Interesting uses for flags by legal and sales presented by @evoigtlander at seesaw. #TrajectoryConf— David Lawrence Evans (@owlmonkey) April 9, 2019

"...and how do I feature flag changing the feature flag engine?" - @josh_willstype questions at #TrajectoryConf— Cameron Savage (@CameronSavage) April 9, 2019

Vijay Ramesh: Analyze feature importance by adding and removing features #trajectoryconf pic.twitter.com/QbliiGiAe4— Cindy (@_cindyylinn_) April 9, 2019

#TrajectoryCon @ArjanFranzen: Culture change: Be oriented to the company and the team. Embrace feature management, continuous delivery, experimentation, and require that all features prove their effective and useful.— Heidi at #DevOneLinz (@wiredferret) April 9, 2019

And in the future vision track Emma Humphries (Mozilla), Ramin Keene (Fuzzbox), Jason Yee (DataDog), and Ellie Day (Atlassian) talked about the culture of experimentation, techniques that support effective experimentation, the value in running chaos experiments, and thinking about ways to reduce friction when adding/maintaining/analyzing flags in a codebase.

“Do you involve and empower your designers with feature flag access and experiments?”, asks @heyellieday #TrajectoryConf— David Lawrence Evans (@owlmonkey) April 9, 2019

@triagegirl “voting is a rotten way to prioritize features” #TrajectoryConf @LaunchDarkly @thenewstack pic.twitter.com/x47FRtLgQT— TC Currie (@TCCurrie) April 9, 2019

Experiments aren't isolated, they are part of a program.Thinking about how requests move through your systems as a way to organize and orchestrate experiments. @rmn #trajectoryconf— Emma (@triagegirl) April 9, 2019

The advantage of cloud is being able to easily spin up new instances. But it is NOT a guarantee against failure. @gitbisect #TrajectoryConf— Dawn Parzych (@dparzych) April 9, 2019

Panel Discussion

The day wrapped up with a panel discussion that focused on the new tools and trends in application and service delivery. The panel included Preeti Somal VP of Engineering at HashiCorp, Kolton Andrus, CEO & Co-Founder of Gremlin, and Rachel Stephens, Analyst at RedMonk.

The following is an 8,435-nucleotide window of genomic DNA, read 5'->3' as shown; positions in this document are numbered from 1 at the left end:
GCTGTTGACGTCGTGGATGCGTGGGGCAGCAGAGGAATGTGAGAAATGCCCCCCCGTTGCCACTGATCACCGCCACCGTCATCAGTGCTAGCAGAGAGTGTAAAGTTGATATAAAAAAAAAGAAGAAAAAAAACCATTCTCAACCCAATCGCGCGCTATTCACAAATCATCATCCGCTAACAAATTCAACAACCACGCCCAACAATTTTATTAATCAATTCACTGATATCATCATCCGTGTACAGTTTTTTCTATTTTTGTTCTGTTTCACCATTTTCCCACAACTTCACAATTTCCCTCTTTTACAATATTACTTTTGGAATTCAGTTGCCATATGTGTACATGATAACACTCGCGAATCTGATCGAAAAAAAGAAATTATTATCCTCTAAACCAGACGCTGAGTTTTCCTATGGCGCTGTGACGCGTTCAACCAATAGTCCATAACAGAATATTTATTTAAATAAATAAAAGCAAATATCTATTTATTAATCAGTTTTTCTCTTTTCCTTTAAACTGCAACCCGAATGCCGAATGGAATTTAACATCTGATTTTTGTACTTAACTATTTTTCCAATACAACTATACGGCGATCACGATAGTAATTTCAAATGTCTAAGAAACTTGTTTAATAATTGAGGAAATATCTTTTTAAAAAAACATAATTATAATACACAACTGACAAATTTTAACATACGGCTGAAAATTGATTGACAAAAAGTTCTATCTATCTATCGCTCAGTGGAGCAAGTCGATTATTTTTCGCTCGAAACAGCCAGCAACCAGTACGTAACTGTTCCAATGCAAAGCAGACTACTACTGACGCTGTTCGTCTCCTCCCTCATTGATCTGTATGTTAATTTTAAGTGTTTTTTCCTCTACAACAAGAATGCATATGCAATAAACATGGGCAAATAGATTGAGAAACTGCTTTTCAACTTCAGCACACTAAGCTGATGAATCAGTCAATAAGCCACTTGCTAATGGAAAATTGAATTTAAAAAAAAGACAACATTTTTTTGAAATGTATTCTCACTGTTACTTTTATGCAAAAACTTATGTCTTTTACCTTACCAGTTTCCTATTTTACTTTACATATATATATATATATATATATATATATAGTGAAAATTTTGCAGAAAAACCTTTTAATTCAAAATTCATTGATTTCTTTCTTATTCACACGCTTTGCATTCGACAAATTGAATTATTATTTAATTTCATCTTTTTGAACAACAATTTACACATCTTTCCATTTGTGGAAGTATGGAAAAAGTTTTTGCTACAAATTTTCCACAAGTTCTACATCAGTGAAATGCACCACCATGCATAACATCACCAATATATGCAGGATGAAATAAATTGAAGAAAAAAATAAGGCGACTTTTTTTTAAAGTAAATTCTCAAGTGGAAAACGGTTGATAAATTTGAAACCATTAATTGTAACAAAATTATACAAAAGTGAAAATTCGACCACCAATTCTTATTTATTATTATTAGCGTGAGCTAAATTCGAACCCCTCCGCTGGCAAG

A3: @rstephensme Locus of control of " I can build really cool stuff"iot can have a large outcome in terms of cultural buy-in, teams enthusiasm to pursue a project, and what you ultimately end up building. #TrajectoryConf— Dawn Parzych (@dparzych) April 9, 2019

A2: @psomal Ecosystem looks at security and consistent workflow. Building the ecosystem and partnerships to reduce strain on customers figuring out what solutions work together. #TrajectoryConf— Dawn Parzych (@dparzych) April 9, 2019

"Engineers want to do the right thing, but you have to make it easy to do the right thing" - @KoltonAndrus at #TrajectoryConf— Cameron Savage (@CameronSavage) April 9, 2019

What Comes Next?

It's official, Trajectory is here to stay. We even have our first fan art:

Hosting our first conference is a huge milestone! We believe when teams aren't inhibited by the fear of breaking things, they can collaborate more effectively, get feedback sooner, validate their ideas and have control over the software they're putting into the world. And the fact that a strong lineup of prominent personalities in the software development space were willing to come and talk about how they do that within their teams, really reinforces that.

As mentioned above, we recorded these talks and hope to have them on the LaunchDarkly in a couple weeks. You can sign up here to be notified when the talks are ready, or if you want to be the first to hear when we've announced the date for Trajectory 2020.